Given Over To Abstraction

“Given To Abstraction”
at
The Mill Art Center
61 North Main Street, Honeoye Falls, NY 14472


If you have not gone over to The Mill Art Center in Honeoye Falls, the building has a smart new outdoor patio and upstairs a new show has opened including fourteen artists whose work is anchored in abstraction.  Among the artists at the opening, I had a chance to talk with Paul Garland ( see image above ), who has had many shows and taught art – and we exchanged views about the use of digital tools in the creation of abstract art.  Abstract art has been with us way before the digital age, but the computer has opened up new avenues for the generation of all forms of abstraction.
Zerbe Sodervick
at the Mill Art Center

Abstraction can be a gesture or mood as expressed very engagingly by Zerbe Sodervick, and she will have a chance to dig deeply into this vein of art now that she has decided to retire from teaching at R.I.T.  Her work has landscape color and atmosphere but there are other traits that link her work to colorfield abstraction ( I think of a dark mood in Morris Louis ).  Hard to define, but abstraction can be more formal and hard edged.  We can see that in the paintings by Bill Keyser at the Mill Art Center – and here another factor in abstraction can be seen and felt – and that is reduction.  Pare down painting to its common denominator of color and form, then simplify it further to one or two colors and one or two shapes and then see what happens when they interact.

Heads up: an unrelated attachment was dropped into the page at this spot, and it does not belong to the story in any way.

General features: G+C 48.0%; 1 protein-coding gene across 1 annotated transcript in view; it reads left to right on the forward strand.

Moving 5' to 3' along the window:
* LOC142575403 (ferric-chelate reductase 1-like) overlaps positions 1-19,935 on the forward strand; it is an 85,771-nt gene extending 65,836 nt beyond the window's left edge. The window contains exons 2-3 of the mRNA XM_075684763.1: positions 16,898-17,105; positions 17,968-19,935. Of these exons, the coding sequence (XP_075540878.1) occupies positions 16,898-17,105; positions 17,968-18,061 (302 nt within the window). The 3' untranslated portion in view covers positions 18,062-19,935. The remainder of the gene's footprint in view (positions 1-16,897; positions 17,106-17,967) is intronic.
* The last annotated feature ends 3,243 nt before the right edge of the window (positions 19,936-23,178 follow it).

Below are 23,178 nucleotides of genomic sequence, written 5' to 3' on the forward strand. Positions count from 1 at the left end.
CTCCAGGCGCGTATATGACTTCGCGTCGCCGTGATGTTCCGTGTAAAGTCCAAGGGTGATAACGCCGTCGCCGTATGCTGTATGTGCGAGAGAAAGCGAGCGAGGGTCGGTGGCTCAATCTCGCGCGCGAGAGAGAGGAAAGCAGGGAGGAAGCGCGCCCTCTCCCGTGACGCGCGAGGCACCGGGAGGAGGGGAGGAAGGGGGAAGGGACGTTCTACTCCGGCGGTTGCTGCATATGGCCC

Karen Sardisco 
“Given To Abstraction”

When you come up the stairs at The Mill Art Center, you are taken right away by the big examples from Paula Crawford and Karen Sardisco.  Karen and Paula have been working with a large format from time to time and they provide a real challenge to hang big works on the stone walls at The Mill.
Karen’s work plumbs the depths of a molecular jungle – full of primeval stuff in a mix that reminds me of early paintings by Terry Winters.  The whole area of biomorphic abstraction is present in this show in the paintings of Paula Crawford,  Belinda Bryce, and James Thomas – whose shapes look like fields of boulders.
Alan Singer and Bill Keyser
“Given To Abstraction”

In my works in this show I strike out into new territory by creating the basis of my recent art on the use of mathematical visualization tools.  My prints in this show are a hybrid, part watercolor and part pigment based ink layered on films and transferred onto paper under the pressure of my etching press.
My imagery is achieved through the use of computer programs designed to teach students geometry. Had I only known about this in my high school classes I might have done better in math.  I am making up for that now.
St. Monci  at Axom Gallery
“Universal Magnetic”

In Rochester, at the Axom Gallery, Margot Muto has welcomed the artwork of St. Monci for a stay.
Here, they have mounted a show of layered geometrical compositions along with vectors on the walls that extend the energy of the painted images.
When you look at some of the smaller paintings you see a love of design and a respect for the forms of letters.  St. Monci has studied graphic design and employs this sensibility in his compositions which can also look like architectural plans seen from a bird’s-eye view.  He was recently interviewed on TV and St. Monci explained that you don’t need to know what these works are supposed to mean, you can just be engaged by the colors and the implied movement.  St. Monci is a brand new dad, and he had his baby boy with him at the opening.  A charming youngster, and what a nice way to spend some time at the opening of a show, relaxed, and family friendly.
St. Monci at Axom Gallery, Rochester, New York

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